How should sports photographers prepare for shooting an event?
"The most important thing is to have a good knowledge of the sport you're going to photograph. You have to choose a good position to shoot from, and know the main people to watch out for. This increases the chance of getting successful photos. On a practical level, I always check the battery level and whether I have enough memory cards."
What's your workflow during a match?
"I take all photos in RAW format, immediately edit them in Adobe® Photoshop®, describe what they show in Photo Mechanic and send them to three servers. I take my cards out and rip them to my computer. The photos are imported immediately into the program, and after importing the card, I put it back into the camera and continue taking photos. The workflow I've developed allows me to send ready photos to the editorial office just two minutes after taking them."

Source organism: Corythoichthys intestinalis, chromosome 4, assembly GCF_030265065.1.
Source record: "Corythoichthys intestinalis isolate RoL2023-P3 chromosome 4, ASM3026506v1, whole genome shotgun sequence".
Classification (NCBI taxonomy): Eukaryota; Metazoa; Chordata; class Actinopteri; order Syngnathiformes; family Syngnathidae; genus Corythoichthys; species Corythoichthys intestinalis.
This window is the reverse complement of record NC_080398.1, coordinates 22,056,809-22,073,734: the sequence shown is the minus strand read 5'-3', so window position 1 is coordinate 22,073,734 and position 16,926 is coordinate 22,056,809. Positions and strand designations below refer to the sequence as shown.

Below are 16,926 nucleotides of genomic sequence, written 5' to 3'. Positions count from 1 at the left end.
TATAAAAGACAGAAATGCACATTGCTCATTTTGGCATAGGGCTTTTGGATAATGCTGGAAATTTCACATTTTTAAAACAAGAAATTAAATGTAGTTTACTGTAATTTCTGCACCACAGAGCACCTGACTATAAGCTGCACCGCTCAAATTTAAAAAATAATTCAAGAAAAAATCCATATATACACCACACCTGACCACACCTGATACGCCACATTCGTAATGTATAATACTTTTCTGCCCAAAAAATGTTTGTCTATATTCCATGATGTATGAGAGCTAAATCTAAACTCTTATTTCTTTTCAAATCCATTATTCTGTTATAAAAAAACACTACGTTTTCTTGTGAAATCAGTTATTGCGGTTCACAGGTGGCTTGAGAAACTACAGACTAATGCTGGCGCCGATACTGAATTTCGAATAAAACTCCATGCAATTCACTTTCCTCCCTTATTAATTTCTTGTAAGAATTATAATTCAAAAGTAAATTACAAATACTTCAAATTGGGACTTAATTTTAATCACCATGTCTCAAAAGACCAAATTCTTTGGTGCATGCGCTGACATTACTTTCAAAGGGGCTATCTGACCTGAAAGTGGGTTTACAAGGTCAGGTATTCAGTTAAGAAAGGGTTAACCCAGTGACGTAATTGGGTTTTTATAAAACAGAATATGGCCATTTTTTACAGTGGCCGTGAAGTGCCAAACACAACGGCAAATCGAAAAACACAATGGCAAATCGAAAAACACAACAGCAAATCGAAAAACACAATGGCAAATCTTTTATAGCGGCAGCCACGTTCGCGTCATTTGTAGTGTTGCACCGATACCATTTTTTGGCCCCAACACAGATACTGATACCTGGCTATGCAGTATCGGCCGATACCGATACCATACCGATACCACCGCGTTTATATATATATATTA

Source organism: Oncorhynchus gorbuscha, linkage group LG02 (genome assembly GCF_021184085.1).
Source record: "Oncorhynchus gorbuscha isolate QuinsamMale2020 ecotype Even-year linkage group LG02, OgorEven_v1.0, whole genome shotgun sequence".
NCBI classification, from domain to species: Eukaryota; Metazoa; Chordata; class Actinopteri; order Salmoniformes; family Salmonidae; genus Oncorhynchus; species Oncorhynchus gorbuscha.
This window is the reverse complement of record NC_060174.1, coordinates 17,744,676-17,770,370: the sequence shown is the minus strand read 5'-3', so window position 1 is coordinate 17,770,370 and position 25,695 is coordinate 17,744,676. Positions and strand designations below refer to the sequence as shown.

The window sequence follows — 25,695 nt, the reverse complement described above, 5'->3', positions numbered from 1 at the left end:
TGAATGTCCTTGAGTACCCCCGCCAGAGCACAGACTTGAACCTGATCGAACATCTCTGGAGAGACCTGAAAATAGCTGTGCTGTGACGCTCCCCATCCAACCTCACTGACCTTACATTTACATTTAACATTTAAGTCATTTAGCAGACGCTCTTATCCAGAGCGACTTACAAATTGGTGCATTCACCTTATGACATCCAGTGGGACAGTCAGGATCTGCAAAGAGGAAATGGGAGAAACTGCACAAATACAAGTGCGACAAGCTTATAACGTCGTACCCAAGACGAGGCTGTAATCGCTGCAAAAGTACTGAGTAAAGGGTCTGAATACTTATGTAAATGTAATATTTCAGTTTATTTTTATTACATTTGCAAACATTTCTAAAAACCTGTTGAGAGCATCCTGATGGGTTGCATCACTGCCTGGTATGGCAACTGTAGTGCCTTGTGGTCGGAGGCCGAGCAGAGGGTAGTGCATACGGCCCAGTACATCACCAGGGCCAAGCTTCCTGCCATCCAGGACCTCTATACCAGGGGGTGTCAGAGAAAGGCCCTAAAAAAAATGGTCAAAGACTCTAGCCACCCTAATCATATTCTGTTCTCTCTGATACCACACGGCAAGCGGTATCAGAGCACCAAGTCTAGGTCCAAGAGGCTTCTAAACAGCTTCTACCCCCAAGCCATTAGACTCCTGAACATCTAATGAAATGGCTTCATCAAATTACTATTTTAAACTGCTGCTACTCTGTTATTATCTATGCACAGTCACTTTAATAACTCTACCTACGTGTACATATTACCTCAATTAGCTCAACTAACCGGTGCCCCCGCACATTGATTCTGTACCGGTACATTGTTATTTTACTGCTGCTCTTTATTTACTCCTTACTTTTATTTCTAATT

What do you look out for?
"Sport is about great emotions. I try to show as many of them as possible in the pictures – joy and sadness, victories and defeats. The images I shoot on the day must contain not only dynamic and effective photos of the action, but also portraits of players, coaches and fans."
What's the most difficult situation you've faced while shooting football?
"Once, during a Bayern Munich match, Robert Lewandowski scored a goal and I was soaked with several litres of beer by celebrating fans. Luckily, my Canon EOS-1D X and Canon EOS 5D Mark III (now succeeded by the Canon EOS 5D Mark IV) are weather-sealed and continued working, but the smell lingered for a long time!"